I had a lot of fun considering favorite picture books as I considered the variety of ways one could organize a story. So many times in elementary school kids are given a prescription for writing and they must follow that. Writing is more fun when students are free to organize their thoughts or ideas creatively. Four picture books provide inspiration for young writers by demonstrating different book structures and encouraging students to organize a story uniquely.
I have struggled to decide what book to feature for word choice this week. I’ll try to think of more for next week. One that comes to mind is Falcon by Tim Jessell. In this book, the narrator, a child, dreams he is a falcon soaring through the sky. Before I talk about words, let me just say that the artwork is breathtakingly realistic. I love the art!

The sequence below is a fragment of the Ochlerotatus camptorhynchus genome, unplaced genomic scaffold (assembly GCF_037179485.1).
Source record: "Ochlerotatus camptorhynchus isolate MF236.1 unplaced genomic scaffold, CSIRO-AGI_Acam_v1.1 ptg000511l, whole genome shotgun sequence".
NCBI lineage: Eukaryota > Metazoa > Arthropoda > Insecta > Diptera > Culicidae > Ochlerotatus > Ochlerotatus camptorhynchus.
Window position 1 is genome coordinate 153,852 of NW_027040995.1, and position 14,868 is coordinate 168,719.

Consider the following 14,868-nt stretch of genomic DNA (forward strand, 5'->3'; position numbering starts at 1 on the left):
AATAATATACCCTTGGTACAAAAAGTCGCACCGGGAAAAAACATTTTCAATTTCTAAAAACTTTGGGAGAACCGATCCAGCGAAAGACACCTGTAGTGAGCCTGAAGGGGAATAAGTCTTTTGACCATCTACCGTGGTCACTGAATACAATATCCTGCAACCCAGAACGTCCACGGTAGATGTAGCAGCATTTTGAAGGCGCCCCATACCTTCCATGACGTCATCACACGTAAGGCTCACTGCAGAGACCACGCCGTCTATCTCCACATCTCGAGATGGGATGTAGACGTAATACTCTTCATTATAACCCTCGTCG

Beyond the illustrations, though, the analogies in the book carefully create the image of flying or soaring in the reader’s mind. Strong verbs also give it life. Although the entire book is about a boy dreaming he was a falcon flying, it does not feel repetitive. I love the subtle wish at the end “if only.” Falcon could be a strong book for discussing word choice in the class room.
P.S. I’m almost to 100 likes on Facebook! Once I get there, I’ll have a flash freebie from my store for you!
It’s time for another Six Traits Sunday with Comprehension Connection! Voice is the topic this week. When I teach this at co-op, I may bring in books by the same author and talk about how the author’s show their voice: Lois Ehlert, Denise Fleming, Jan Brett, Byron Barton, Mo Willems. They all are distinct in their style and therefore their voice. You look at a book and know who wrote it.
Two books do come to mind as unique in exploring voice, especially a voice that adapts throughout the book.